Tuesday, January 29, 2013

Road Trip - Andean Mountains

Written by Karen.
I confess that before we took this journey I didn't know much about the specifics of Incan history.  As we have delved deeper and deeper into South America, my fascination with the historical specifics has grown significantly.  It is aided by the close proximity of living, seeing, breathing, touching and walking through historical sites and the majestic and awesome angular beauty of the Andes.  

We saw both yesterday as we took a road trip from Cusco to Ollantaytambo in the Sacred Valley.  We left Cusco expecting to take a bus, but one thing led to another, which led to another, which eventually led us to Max.  We hired Max and his car to take us to Ollantaytambo to allow us to take our time and stop along the road to take pictures.  Besides, what better tour guide could we have than a local Peruvian?

The Andes in January/February are still green. Impossibly green with yellow flowers dusting the mountains as if a light snow had fallen.  The patchwork squares of verdant and striped planted greens march up and down hills and give way to raging rivers, yellow, orange and brown fields and reddish-brown hills and high desert. The shadows and light from the rapidly changing and fast moving clouds highlight for a moment then change and showcase another vista, taking with it your eyes and attention.

The beauty was simply breathtaking.  The colors; the shadows and light; the height and cragginess of the dark mountains, still topped with snow; the simple agricultural daily rhythms; and, the seemingly endless open spaces and vistas.  I was smitten.  

Max asked if we wanted to see some off-the-beaten track Incan ruins, and of course, we said yes.  We left the two-lane paved highway, and began driving down a dirt road towards the small pueblo of Moras, and then back into the hills until we reached the archeological site of Moray (10,824 feet above sea level).  These Incan ruins were discovered in the 1930's and are thought to be a series of planting terraces that have similar greenhouse principles to planting principles used in modern times.  Each ringed terrace that goes deeper into the earth gets warmer and warmer, with the lowest being downright hot.  We wound up climbing down most of the terraces, just to get a feeling of the changes in temperature.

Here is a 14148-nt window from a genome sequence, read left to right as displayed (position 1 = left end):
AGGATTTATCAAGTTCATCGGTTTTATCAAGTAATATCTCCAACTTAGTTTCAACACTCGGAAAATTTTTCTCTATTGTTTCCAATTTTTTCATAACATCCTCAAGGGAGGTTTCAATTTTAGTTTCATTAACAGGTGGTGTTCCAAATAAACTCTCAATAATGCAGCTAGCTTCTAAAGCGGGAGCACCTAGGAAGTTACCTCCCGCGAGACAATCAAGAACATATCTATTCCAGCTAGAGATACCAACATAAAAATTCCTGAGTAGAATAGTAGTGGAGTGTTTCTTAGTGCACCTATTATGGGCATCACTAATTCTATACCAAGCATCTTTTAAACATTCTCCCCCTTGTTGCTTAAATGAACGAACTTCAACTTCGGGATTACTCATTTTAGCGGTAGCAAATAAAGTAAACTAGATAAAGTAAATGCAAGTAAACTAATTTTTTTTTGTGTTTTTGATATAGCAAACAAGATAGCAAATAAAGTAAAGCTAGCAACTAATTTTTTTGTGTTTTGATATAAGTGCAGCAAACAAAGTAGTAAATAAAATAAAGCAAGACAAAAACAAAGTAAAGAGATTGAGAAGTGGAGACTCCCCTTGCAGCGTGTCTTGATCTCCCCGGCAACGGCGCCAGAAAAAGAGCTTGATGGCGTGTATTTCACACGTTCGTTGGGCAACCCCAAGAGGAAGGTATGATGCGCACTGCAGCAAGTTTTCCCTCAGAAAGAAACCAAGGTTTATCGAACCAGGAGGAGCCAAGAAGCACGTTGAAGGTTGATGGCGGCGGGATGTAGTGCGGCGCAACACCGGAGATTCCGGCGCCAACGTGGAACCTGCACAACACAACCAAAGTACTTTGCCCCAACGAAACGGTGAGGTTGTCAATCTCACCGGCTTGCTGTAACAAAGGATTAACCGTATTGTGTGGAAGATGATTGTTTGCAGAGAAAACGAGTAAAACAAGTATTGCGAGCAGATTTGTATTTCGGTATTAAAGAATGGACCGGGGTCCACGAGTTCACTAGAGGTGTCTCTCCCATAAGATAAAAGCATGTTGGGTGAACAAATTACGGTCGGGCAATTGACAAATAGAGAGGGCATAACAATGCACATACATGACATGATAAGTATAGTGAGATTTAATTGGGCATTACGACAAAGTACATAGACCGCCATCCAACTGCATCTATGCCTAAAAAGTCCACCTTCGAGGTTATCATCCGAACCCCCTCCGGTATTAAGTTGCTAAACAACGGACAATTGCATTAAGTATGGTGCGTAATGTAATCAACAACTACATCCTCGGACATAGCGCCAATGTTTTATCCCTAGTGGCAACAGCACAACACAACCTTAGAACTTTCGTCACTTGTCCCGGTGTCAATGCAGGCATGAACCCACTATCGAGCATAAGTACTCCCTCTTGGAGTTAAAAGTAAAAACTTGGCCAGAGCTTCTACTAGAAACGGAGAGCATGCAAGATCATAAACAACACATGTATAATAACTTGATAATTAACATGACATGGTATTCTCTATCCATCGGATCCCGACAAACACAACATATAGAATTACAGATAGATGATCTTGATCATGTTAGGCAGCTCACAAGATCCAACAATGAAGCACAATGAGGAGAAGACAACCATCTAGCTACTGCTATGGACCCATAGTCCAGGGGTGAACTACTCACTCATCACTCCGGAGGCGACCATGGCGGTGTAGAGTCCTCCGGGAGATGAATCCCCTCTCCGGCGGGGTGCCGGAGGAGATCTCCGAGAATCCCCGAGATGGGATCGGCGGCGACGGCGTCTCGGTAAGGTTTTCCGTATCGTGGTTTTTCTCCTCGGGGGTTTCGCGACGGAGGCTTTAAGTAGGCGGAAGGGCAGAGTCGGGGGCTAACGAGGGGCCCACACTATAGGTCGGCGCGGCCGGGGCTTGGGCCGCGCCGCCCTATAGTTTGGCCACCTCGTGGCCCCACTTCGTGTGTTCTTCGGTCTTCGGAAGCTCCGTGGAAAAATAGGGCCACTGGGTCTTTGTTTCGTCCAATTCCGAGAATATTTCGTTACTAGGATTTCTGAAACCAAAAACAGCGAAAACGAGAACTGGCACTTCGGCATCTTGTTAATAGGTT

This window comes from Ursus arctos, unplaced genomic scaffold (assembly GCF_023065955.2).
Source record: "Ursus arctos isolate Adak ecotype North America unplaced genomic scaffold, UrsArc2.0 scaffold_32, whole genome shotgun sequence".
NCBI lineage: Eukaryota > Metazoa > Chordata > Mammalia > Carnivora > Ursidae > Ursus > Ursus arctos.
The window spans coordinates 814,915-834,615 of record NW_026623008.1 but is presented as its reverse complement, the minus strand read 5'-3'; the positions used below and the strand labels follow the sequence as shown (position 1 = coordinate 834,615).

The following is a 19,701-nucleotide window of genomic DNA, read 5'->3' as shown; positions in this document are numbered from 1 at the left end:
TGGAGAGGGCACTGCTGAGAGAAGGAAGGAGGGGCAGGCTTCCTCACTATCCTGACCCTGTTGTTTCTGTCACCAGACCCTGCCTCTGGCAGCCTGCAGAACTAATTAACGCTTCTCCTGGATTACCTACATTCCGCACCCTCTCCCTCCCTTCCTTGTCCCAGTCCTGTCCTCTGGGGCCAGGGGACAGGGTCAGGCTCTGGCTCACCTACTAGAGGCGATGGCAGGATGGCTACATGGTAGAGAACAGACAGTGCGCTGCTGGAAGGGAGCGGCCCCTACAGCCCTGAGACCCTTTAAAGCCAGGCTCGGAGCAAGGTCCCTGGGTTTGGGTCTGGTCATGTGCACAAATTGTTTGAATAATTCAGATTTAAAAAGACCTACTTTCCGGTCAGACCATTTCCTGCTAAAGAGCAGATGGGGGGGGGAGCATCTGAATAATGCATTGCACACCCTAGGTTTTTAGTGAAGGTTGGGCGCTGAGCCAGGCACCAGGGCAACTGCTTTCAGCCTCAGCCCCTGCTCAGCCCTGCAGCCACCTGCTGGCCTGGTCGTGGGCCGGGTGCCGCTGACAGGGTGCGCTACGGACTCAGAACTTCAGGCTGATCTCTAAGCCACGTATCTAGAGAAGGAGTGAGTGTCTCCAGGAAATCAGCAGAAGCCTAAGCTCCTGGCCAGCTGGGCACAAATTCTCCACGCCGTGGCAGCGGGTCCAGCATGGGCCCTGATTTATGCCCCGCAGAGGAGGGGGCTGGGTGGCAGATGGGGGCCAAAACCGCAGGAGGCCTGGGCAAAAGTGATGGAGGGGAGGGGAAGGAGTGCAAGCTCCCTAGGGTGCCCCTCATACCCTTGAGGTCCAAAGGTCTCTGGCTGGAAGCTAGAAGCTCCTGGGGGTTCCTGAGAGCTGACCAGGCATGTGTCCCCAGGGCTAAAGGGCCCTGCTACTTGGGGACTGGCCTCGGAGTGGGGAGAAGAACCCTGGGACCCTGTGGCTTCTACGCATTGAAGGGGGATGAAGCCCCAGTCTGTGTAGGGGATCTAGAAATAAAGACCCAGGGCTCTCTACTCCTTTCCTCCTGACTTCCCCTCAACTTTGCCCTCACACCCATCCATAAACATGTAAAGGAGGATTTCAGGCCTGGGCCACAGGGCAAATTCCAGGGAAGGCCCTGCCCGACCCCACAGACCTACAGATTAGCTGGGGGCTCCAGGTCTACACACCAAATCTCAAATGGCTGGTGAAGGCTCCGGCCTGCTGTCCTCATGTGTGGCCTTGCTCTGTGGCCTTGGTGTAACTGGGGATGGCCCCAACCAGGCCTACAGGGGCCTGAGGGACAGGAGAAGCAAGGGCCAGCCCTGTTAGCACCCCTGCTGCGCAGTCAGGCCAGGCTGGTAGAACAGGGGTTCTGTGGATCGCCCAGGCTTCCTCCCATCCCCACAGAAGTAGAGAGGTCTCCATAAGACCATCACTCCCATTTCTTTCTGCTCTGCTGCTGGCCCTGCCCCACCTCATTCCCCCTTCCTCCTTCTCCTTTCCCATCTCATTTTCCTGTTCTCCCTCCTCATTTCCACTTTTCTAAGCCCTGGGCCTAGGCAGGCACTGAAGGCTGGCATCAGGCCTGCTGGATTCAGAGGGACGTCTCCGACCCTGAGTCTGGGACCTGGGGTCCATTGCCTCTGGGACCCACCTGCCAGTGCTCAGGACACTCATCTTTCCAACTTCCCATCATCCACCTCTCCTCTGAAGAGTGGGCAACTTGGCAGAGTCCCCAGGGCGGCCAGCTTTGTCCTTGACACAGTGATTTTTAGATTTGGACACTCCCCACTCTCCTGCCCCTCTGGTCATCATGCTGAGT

Our road trip was initially expected to take 1-1/2 hours, but wound up being 4 hours long with all of the stops and off-the-beaten track sights that we saw.  Maybe one of the slowest road trips ever - after all Ollantaytambo is about 45 miles away from Cusco - but this road trip was not about speed or efficiency.  The beauty and sense of history and our place in history that we saw and now understand a bit better was memorable and absolutely priceless.  

Incan ruins on the side of the road.  Most likely grain storehouses.
Pueblo of Moras 
Incan planting terraces as you look from the top.  In order to get down to the bottom, you walk down the path that you can see towards the back of the picture.  You can see the lighter color path against the green as you make your way further and further down into the terraces.
The steps to get down each terrace are built into the terrace.  Each terrace is about six feet high and the stones are between 2 and 3 feet apart.
Enjoying the heat!

Carved stones closer to the entrance of the Moray ruins.
More views of the Andean mountains as we leave the Moray ruins and make our way down a small, rutted dirt road towards the Urubamba district of the Sacred Valley.

Urubamba district 

The Sacred Valley is so named due to this area being considered some of the best land in the Incan empire.  As a result, this land was not only a part of the Incan empire, but was the property of the Incan emperors.


David in SF said...

Fantastic pictures! It's nice that you were really able to get off the beaten path, literally- how fascinating to see such sites/sights where most guide book-carrying throngs of tourists wouldn't know about. Great travelling!

Observers of Life said...

Thanks David! If you can believe it, the pictures don't really do this place justice! There is so little air pollution that the light and the shadows and the colors just pop! Truly a memorable trip!


Anonymous said...

I am very much enjoying what you write and of course your great photographs! Steve Stubbs

PS. I'm passing on the link to John Mora, who I'm sure would appreciate your blog.

Observers of Life said...

Hi Steve!

Thanks! I'm really glad that you are enjoying the journey! Thanks for passing the link along....the more the meriier!